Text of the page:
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  • Communication Infrastructure:

    Communication infrastructure refers to the backbone of the communications system upon which various broadcasting and telecommunication services are operated. This can be built from copper cable, fiber, or wireless technologies utilizing the radio frequency spectrum, such as microwave and satellite.

  • Code of law:

    A code of law, also called a law code or legal code, is a type of legislation that purports to exhaustively cover a complete system of laws or a particular area of law as it existed at the time the code was enacted, by a process of codification

  • Archiving of Internet Content:

    Web archiving is the process of collecting portions of the World Wide Web to ensure the information is preserved in an archive for future researchers, historians, and the public. Web archivists typically employ web crawlers for automated capture due to the massive size and amount of information on the Web.

  • Cyborg:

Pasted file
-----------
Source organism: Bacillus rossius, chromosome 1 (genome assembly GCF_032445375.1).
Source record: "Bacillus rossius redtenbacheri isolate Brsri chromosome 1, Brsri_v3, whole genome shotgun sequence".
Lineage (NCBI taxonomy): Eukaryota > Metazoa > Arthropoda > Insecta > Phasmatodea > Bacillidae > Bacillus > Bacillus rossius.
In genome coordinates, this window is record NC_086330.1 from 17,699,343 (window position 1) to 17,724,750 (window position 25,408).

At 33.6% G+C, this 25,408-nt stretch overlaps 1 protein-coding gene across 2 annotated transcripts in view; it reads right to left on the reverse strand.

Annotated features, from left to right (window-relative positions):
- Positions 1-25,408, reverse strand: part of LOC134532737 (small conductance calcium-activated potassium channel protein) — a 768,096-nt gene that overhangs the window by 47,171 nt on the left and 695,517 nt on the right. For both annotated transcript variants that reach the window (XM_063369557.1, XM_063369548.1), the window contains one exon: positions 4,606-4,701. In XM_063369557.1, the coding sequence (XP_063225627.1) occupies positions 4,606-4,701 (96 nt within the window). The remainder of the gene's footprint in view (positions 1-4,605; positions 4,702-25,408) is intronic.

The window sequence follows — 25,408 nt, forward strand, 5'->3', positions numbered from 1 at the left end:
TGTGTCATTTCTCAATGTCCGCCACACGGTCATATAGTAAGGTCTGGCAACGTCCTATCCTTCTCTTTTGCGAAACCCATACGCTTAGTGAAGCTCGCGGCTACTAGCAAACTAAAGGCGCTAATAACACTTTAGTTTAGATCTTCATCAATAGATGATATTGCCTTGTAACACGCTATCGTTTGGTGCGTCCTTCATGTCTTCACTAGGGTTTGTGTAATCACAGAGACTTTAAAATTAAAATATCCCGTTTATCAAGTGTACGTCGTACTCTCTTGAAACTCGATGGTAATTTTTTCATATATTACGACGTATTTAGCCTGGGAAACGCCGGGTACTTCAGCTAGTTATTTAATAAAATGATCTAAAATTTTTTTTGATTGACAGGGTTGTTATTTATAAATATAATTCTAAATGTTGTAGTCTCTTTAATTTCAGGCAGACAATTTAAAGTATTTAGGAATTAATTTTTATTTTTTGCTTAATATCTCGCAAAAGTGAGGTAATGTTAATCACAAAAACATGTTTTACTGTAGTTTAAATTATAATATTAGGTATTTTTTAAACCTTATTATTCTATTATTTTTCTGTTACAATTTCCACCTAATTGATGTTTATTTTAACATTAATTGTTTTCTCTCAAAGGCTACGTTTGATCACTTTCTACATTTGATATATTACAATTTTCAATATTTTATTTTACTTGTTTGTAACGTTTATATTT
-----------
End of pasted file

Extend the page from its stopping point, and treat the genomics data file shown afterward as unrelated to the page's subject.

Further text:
"Cyborg" is not the same thing as bionics, biorobotics, or androids; it applies to an organism that has restored function or enhanced abilities due to the integration of some artificial component or technology that relies on some sort of feedback. While cyborgs are commonly thought of as mammals, including humans, they might also conceivably be any kind of organism.

  • Digital divide:

    The digital divide is a gap between those who have access to digital technology and those who do not.[1] These technologies include, but are not limited to, smart phones, computers, and the internet. In the Information Age in which information and communication technologies (ICTs) have eclipsed manufacturing technologies as the basis for world economies and social connectivity, people without access to the Internet and other ICTs are at a socio-economic disadvantage because they are unable or less able to find and apply for jobs, shop and sell online, participate democratically, or research and learn.